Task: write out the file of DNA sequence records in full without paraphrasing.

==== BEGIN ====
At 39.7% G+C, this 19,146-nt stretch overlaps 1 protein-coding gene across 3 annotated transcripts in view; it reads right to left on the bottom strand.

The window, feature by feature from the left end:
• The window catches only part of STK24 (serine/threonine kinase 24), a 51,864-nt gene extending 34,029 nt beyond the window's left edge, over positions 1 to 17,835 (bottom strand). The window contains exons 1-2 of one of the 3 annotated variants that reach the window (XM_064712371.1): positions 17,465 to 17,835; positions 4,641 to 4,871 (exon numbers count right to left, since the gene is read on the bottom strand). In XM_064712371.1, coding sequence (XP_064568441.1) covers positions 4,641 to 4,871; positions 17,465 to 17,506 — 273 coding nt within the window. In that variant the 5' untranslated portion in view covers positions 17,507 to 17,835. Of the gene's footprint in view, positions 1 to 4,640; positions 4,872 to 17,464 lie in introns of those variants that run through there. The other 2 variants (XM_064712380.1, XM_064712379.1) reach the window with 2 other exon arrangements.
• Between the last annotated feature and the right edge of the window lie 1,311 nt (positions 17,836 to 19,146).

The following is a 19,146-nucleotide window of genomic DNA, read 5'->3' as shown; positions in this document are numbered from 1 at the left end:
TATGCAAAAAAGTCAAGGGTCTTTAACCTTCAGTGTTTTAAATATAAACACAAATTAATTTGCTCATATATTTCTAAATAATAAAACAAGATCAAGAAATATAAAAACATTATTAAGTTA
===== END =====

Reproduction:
At 39.7% G+C, this 19,146-nt stretch overlaps 1 protein-coding gene across 3 annotated transcripts in view; it reads right to left on the bottom strand.

The window, feature by feature from the left end:
• The window catches only part of STK24 (serine/threonine kinase 24), a 51,864-nt gene extending 34,029 nt beyond the window's left edge, over positions 1 to 17,835 (bottom strand). The window contains exons 1-2 of one of the 3 annotated variants that reach the window (XM_064712371.1): positions 17,465 to 17,835; positions 4,641 to 4,871 (exon numbers count right to left, since the gene is read on the bottom strand). In XM_064712371.1, coding sequence (XP_064568441.1) covers positions 4,641 to 4,871; positions 17,465 to 17,506 — 273 coding nt within the window. In that variant the 5' untranslated portion in view covers positions 17,507 to 17,835. Of the gene's footprint in view, positions 1 to 4,640; positions 4,872 to 17,464 lie in introns of those variants that run through there. The other 2 variants (XM_064712380.1, XM_064712379.1) reach the window with 2 other exon arrangements.
• Between the last annotated feature and the right edge of the window lie 1,311 nt (positions 17,836 to 19,146).

The following is a 19,146-nucleotide window of genomic DNA, read 5'->3' as shown; positions in this document are numbered from 1 at the left end:
TATGCAAAAAAGTCAAGGGTCTTTAACCTTCAGTGTTTTAAATATAAACACAAATTAATTTGCTCATATATTTCTAAATAATAAAACAAGATCAAGAAATATAAAAACATTATTAAGTTA